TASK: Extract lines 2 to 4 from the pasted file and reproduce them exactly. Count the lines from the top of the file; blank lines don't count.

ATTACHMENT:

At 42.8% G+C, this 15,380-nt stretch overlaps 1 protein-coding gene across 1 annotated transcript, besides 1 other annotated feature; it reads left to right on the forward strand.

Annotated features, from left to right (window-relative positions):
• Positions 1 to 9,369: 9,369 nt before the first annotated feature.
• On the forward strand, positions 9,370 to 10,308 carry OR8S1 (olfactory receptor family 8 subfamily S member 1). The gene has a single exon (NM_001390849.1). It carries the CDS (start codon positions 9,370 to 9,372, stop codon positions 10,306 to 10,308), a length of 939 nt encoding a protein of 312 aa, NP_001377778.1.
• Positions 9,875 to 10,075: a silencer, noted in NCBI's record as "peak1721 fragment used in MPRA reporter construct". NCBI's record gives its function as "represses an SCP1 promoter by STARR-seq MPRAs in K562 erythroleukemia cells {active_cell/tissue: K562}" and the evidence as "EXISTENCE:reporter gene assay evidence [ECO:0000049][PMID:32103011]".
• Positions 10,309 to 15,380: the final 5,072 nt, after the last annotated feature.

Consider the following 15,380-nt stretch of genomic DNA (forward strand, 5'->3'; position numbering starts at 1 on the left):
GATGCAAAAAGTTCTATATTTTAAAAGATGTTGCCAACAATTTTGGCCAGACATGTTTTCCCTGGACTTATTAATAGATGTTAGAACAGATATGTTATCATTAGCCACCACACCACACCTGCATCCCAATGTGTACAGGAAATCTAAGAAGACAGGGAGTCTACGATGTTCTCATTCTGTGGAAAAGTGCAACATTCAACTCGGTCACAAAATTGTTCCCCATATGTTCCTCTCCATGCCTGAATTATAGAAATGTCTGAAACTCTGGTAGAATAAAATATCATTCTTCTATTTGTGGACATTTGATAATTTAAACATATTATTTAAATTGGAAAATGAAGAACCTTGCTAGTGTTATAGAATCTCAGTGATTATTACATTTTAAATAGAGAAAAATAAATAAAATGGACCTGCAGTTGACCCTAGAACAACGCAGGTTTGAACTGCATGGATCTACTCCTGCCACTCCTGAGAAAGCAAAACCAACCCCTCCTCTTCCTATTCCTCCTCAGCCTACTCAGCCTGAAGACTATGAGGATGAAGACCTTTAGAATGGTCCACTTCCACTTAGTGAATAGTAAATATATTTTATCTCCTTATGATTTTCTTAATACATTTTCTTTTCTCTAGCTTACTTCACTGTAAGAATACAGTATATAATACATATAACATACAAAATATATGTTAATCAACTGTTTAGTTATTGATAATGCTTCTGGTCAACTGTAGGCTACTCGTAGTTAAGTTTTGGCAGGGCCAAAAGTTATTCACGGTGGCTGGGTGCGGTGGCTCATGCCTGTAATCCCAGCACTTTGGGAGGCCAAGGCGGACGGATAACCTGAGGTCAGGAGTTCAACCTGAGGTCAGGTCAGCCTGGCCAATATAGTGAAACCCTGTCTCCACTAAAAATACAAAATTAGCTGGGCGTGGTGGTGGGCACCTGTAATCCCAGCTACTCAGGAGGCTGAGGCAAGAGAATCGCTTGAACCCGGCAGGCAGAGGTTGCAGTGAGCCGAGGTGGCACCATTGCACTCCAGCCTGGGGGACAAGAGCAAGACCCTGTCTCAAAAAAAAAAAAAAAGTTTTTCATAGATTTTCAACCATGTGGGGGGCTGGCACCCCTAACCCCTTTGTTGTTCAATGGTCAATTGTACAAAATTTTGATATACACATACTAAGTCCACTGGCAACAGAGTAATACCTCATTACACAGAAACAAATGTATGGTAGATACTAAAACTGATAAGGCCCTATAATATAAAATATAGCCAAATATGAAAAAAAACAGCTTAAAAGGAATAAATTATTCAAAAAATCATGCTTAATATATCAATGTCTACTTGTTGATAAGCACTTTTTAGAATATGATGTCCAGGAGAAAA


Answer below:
Annotated features, from left to right (window-relative positions):
• Positions 1 to 9,369: 9,369 nt before the first annotated feature.
• On the forward strand, positions 9,370 to 10,308 carry OR8S1 (olfactory receptor family 8 subfamily S member 1). The gene has a single exon (NM_001390849.1). It carries the CDS (start codon positions 9,370 to 9,372, stop codon positions 10,306 to 10,308), a length of 939 nt encoding a protein of 312 aa, NP_001377778.1.